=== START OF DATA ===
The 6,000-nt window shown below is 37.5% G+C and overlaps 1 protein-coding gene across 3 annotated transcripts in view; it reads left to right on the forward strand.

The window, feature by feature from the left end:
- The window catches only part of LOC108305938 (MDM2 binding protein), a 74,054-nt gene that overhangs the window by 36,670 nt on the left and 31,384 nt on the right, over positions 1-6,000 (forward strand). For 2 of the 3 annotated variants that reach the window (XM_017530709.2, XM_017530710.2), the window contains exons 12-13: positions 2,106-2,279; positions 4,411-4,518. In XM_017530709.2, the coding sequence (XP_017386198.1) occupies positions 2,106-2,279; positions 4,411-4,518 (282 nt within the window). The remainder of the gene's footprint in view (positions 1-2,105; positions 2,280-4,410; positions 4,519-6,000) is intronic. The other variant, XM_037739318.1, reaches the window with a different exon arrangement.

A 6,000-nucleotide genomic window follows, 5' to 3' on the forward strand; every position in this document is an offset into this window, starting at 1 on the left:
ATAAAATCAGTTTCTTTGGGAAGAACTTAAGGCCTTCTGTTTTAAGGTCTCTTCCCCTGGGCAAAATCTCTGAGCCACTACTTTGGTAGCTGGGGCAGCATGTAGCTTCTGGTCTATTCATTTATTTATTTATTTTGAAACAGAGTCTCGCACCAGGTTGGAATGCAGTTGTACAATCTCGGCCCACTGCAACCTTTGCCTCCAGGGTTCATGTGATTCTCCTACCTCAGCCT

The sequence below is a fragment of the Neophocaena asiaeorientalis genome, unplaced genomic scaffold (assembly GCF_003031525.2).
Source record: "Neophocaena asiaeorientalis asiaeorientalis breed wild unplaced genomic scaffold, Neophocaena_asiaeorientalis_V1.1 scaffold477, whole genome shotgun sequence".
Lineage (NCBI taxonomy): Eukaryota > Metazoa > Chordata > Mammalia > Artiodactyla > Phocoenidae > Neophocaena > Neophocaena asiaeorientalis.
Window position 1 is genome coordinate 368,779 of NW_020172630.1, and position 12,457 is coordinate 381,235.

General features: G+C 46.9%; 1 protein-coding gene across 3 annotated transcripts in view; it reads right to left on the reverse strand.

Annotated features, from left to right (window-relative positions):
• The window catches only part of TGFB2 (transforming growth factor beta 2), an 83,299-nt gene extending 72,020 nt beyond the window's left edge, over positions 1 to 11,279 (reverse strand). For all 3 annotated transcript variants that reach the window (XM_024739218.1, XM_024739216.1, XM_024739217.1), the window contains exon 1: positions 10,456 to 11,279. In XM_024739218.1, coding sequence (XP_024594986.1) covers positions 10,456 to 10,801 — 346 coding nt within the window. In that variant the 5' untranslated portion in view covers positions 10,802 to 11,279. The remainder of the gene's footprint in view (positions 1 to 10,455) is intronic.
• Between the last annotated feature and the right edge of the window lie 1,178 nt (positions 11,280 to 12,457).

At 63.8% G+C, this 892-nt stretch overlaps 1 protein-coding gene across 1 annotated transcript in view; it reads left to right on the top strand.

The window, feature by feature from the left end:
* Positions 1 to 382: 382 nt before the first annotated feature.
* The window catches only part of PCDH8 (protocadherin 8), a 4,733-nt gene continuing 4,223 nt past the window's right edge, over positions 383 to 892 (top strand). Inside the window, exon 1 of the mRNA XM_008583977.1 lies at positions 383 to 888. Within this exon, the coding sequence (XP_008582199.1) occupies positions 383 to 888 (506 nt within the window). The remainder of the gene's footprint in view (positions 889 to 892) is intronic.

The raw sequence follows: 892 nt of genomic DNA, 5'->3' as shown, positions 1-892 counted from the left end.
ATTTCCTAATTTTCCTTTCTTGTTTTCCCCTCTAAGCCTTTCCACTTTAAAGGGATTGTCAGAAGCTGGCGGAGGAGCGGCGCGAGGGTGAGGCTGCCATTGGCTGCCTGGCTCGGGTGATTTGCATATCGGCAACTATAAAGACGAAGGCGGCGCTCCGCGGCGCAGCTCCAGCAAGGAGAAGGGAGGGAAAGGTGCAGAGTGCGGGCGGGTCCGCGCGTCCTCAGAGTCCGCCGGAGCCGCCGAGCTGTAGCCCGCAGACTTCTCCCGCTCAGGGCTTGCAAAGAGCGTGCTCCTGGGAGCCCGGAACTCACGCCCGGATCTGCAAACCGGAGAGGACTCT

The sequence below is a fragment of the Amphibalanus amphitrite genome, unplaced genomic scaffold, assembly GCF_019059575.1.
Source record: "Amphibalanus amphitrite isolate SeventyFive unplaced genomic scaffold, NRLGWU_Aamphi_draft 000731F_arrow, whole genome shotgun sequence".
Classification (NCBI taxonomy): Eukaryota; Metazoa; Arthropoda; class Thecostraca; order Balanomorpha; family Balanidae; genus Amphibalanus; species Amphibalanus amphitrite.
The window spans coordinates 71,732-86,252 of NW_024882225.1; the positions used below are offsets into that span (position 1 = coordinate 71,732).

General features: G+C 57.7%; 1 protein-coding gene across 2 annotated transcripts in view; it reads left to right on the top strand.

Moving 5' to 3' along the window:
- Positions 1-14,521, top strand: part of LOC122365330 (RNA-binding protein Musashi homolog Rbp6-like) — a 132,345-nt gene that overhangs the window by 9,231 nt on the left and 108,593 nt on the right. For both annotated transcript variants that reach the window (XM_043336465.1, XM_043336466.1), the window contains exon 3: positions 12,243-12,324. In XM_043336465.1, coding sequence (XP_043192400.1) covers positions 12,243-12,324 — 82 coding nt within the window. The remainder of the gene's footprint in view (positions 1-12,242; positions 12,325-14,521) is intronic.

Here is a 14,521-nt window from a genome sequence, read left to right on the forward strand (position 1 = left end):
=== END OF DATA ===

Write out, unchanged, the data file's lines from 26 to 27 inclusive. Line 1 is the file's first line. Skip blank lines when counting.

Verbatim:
- Positions 1-14,521, top strand: part of LOC122365330 (RNA-binding protein Musashi homolog Rbp6-like) — a 132,345-nt gene that overhangs the window by 9,231 nt on the left and 108,593 nt on the right. For both annotated transcript variants that reach the window (XM_043336465.1, XM_043336466.1), the window contains exon 3: positions 12,243-12,324. In XM_043336465.1, coding sequence (XP_043192400.1) covers positions 12,243-12,324 — 82 coding nt within the window. The remainder of the gene's footprint in view (positions 1-12,242; positions 12,325-14,521) is intronic.

Here is a 14,521-nt window from a genome sequence, read left to right on the forward strand (position 1 = left end):